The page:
This, probably his most authentic moment on camera, underscores one of the film’s core themes, the difference between the way we present ourselves, the way we hope to be seen, the way we are seen, and the way we are, often overlapping, never the same. This is glimpsed early on, as a young woman lets herself breathe and relax her stomach muscles after taking several photos in a pose she thought made her look more appealing. We see representatives of different countries presenting their votes in a Eurovision contest, apparently each on camera in his own country. But it turns out they’re all in the same studio, in front of a green screen. And then, it gets disturbing. We see outtakes from an ISIS propaganda video, a young man on camera trying hard to sound tough as he keeps forgetting his lines and their prop, a bird of prey, keeps squawking. He finally advises the off-camera people filming him that they can fix it in the edit.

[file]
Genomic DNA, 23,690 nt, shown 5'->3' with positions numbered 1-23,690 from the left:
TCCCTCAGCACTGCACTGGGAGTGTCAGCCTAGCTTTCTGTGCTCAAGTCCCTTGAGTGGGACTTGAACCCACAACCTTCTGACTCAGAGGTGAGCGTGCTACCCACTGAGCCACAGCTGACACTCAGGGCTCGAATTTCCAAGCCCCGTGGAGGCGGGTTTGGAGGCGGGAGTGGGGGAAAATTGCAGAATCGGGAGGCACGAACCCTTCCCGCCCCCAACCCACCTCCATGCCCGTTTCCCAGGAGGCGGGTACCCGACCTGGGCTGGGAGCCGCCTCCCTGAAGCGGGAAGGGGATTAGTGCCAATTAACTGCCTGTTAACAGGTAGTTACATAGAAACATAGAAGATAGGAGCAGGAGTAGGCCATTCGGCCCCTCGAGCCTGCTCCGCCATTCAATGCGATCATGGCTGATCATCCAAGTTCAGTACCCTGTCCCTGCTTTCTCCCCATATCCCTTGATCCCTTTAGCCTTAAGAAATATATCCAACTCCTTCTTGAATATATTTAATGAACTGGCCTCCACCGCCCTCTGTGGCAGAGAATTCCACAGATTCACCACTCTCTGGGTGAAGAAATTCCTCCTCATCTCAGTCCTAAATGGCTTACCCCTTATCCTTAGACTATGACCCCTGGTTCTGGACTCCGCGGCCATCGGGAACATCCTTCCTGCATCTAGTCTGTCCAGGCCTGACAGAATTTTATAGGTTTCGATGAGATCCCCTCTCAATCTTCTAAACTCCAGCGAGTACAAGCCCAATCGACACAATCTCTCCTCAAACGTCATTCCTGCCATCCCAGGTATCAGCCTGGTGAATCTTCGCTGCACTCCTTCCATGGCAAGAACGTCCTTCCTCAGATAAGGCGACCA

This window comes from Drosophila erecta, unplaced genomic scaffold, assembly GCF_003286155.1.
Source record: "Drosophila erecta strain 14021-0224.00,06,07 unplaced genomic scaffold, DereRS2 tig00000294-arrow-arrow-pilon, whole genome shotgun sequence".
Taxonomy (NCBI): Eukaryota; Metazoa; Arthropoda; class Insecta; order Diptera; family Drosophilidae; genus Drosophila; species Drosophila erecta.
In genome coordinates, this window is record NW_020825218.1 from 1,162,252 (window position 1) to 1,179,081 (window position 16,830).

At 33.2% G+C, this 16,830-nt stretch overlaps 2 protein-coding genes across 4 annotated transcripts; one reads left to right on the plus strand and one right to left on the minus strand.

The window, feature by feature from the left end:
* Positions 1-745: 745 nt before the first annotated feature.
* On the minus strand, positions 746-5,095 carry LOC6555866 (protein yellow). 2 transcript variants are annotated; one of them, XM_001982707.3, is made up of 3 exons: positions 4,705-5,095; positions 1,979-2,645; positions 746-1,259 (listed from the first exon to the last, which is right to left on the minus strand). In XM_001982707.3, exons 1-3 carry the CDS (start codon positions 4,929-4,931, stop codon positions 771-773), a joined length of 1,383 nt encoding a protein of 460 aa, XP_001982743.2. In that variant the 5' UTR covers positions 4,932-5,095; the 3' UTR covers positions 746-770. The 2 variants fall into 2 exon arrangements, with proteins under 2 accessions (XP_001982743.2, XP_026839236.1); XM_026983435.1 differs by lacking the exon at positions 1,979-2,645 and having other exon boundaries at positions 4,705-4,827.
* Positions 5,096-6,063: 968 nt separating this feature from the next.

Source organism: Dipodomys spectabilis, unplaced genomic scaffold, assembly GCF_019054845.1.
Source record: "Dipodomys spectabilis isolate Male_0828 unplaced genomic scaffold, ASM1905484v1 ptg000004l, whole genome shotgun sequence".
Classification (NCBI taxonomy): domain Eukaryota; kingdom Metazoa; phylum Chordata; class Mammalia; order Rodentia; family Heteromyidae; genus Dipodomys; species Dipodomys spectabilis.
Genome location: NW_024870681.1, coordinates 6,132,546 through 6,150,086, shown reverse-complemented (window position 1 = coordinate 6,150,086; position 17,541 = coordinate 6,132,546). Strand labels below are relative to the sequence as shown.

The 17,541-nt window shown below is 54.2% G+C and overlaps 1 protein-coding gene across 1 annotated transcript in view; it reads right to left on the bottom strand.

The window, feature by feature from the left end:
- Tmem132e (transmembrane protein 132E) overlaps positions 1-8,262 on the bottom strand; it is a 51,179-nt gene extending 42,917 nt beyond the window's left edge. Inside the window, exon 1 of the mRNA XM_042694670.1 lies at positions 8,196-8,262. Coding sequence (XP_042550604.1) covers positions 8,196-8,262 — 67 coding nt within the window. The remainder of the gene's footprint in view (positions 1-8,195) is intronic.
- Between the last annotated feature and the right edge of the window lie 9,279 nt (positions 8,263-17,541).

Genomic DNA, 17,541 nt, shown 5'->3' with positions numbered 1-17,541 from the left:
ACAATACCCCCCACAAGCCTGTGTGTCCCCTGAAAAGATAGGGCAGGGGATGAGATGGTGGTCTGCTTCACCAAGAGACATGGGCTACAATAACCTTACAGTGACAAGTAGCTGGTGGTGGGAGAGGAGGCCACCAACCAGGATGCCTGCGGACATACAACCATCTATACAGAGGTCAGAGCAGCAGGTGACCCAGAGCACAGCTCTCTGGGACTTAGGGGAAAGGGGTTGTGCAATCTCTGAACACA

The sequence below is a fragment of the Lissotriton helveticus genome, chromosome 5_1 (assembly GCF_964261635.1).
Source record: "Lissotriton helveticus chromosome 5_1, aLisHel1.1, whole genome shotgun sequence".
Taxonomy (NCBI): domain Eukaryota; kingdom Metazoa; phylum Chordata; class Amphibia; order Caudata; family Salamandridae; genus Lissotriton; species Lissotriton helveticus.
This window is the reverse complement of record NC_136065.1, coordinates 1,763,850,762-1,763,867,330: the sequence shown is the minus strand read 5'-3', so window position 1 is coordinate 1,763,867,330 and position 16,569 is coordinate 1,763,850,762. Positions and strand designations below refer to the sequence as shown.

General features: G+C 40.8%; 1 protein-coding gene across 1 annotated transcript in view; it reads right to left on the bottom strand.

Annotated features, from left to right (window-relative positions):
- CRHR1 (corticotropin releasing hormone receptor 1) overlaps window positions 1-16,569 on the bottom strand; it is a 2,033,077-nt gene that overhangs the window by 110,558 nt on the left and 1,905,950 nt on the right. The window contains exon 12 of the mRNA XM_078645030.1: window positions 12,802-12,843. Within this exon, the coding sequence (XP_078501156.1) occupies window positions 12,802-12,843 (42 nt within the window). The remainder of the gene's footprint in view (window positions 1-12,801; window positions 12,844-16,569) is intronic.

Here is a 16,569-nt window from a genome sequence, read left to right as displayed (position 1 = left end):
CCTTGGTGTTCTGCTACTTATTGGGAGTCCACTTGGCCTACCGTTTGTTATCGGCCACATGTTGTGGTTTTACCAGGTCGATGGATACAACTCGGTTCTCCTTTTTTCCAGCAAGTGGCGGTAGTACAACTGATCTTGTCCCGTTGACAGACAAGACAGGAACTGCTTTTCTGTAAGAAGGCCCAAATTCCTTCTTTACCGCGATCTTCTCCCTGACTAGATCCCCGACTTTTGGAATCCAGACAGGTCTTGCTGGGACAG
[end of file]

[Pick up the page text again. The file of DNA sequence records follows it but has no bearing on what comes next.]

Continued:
The history is fascinating, as we are taken back to when people were enchanted by seeing photographic images just about 200 years ago. The title comes from a comment made by British King Edward VII on seeing the film of his coronation, the first ever filmed. Except it wasn’t. The great Georges Méliès, a brilliant filmmaker who pioneered special effects for his delightful fantasies, was commissioned by an American producer to film the coronation in 1902, but the British authorities would not allow him to have access. So, he hired French actors and filmed his own version of what he imagined it would be. Thus, it was able to be released the day after the real-life coronation took place. King Edward is reputed to have said, “The fantastic machine even found a way to record parts of the ceremony that did not take place.”
Throughout the film, there are questions about what is revealed and what is real. The Riefenstahl section is followed with a short excerpt from interviews with filmmaker Sidney Bernstein and editor Peter Tanner, who were charged with documenting the Nazi death camps so thoroughly that no one could ever say it was not true.